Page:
Wednesday, November 14, 2007

Foreclosure(less) again

Long ago I wondered if there would be enough to comment on.. never seems to be a problem and now readers are sending me tips. So thanks to John for pointing out that USA today has put up a table compiled by RealtyTrac of foreclosures, foreclosure rates and the recent trends in foreclosures for the 100 largest metro areas. See the list here.

One factoid is this comparison of current foreclosure metrics:
Pittsburgh 1 foreclosure in 432 households
Cleveland 1 foreclosure in 57 households

And the trend? Change in foreclosures rate over the most recent year in Pittsburgh: minus 28%.

So yes. Lots of reasons that explain the relatively low rate here. But that is such an extreme difference between two relatively similar regions that you have to wonder. A commenter suggested it comes from different regulatory regimes which I would agree has to be a big part of this.

Update: CNN has a story on Cleveland: Foreclosure's Ground Zero.

4 Comments:

Blogger Jonathan Potts said...

Could you offer a concise explanation of those differences for those of us who remain woefully uninformed on this issue?

Thursday, November 15, 2007 8:39:00 AM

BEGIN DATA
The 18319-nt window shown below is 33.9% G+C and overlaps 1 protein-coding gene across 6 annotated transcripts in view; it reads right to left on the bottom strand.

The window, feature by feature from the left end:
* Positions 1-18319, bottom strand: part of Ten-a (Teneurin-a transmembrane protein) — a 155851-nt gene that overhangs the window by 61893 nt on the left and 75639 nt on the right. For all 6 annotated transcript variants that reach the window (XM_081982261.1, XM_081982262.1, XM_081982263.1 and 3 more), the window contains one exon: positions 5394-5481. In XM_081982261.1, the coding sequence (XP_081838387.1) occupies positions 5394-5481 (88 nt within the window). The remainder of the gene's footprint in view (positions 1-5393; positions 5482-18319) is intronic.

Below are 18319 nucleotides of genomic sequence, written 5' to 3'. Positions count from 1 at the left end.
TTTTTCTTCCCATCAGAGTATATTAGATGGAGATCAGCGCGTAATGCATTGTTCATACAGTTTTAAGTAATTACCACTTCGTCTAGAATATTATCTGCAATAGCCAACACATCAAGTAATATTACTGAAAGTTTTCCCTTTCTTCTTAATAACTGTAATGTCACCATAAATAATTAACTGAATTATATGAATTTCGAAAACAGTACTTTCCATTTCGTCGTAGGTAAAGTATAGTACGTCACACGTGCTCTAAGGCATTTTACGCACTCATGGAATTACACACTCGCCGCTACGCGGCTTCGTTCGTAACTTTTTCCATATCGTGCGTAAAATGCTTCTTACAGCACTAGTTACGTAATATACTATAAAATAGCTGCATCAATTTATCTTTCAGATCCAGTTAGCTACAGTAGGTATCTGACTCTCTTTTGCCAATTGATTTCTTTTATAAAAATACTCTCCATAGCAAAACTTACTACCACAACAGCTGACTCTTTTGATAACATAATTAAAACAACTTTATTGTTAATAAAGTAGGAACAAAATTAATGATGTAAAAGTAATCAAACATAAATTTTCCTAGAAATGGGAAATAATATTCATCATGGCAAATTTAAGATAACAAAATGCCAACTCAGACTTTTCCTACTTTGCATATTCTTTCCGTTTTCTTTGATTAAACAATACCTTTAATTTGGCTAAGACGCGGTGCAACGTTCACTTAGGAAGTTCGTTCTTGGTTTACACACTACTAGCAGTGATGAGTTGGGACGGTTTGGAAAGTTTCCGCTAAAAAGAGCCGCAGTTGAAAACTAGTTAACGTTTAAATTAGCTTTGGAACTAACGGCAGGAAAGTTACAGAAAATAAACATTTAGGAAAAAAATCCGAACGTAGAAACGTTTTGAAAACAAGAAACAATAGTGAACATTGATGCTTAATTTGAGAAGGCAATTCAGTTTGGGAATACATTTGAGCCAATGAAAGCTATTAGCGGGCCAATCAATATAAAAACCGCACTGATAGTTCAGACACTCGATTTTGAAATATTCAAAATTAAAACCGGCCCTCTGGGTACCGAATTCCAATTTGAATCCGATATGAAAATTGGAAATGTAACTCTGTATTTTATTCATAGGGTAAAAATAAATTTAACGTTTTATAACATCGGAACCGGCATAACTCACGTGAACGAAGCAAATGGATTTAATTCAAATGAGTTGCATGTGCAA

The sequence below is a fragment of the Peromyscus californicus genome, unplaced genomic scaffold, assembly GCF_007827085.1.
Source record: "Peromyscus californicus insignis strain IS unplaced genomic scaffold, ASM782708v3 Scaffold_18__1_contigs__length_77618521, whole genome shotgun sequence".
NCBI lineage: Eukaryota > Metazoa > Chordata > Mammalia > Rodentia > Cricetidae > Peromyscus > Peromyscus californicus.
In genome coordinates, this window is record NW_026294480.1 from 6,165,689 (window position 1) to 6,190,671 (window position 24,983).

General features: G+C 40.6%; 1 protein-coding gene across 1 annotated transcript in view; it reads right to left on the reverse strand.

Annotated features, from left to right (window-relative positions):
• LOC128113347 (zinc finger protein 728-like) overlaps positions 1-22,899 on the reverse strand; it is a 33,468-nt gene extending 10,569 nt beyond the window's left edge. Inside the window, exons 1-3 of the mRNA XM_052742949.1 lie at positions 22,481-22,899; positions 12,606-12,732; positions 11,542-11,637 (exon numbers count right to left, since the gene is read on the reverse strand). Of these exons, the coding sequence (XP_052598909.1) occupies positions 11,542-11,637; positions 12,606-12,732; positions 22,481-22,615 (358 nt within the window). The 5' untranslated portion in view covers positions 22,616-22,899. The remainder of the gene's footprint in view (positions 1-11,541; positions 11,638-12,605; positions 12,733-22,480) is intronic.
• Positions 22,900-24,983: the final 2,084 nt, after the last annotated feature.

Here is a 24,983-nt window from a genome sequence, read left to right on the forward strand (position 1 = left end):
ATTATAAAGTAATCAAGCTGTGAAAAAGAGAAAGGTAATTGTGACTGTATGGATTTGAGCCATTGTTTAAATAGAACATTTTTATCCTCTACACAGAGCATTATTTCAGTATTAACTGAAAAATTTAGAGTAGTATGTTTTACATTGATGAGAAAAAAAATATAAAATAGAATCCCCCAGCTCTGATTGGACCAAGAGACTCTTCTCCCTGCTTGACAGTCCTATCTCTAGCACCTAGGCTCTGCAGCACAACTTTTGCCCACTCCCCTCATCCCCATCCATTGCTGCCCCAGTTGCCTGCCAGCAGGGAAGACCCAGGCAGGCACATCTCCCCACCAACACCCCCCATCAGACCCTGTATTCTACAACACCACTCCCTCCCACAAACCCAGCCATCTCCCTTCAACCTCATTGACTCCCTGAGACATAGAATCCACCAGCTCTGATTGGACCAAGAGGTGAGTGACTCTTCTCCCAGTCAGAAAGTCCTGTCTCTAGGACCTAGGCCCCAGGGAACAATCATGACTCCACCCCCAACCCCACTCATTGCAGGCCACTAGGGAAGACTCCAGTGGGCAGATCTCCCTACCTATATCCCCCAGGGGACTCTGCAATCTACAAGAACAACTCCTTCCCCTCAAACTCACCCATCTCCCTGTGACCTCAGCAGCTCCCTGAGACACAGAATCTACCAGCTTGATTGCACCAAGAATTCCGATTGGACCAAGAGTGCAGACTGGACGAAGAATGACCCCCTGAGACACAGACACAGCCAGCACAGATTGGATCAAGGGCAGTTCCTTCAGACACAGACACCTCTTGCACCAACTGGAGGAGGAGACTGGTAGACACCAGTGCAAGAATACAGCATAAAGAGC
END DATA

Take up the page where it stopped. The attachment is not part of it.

Anonymous Anonymous said...

In most states, sub-prime loans are made primarily by financial institutions outside of federal control. Ohio never put regulations on these lenders until 2007, and barred local municipalities from doing so in 2002.

Most of the problems that regulators tend to address are full disclosure of fees and rates, proper verification of application information, and avoiding excessive debt to income ratios - loans that a borrower can never reasonably pay given their income.

Thursday, November 15, 2007 11:20:00 AM  
Anonymous Anonymous said...

Some background on the history of regulatory issues in Ohio can be found at www.freetimes.com/stories/15/13/in-plain-sight

In the CNN article you can come away with the impression that the cause of the problem is that poor people overextended themselves with 5 cell phones and then can't pay their mortgage. And not that someone made, and another accepted, a loan that required the borrower to pay 80% of their total household income for their monthly payment - something outside of all sound lending practices.

Friday, November 16, 2007 1:56:00 PM  
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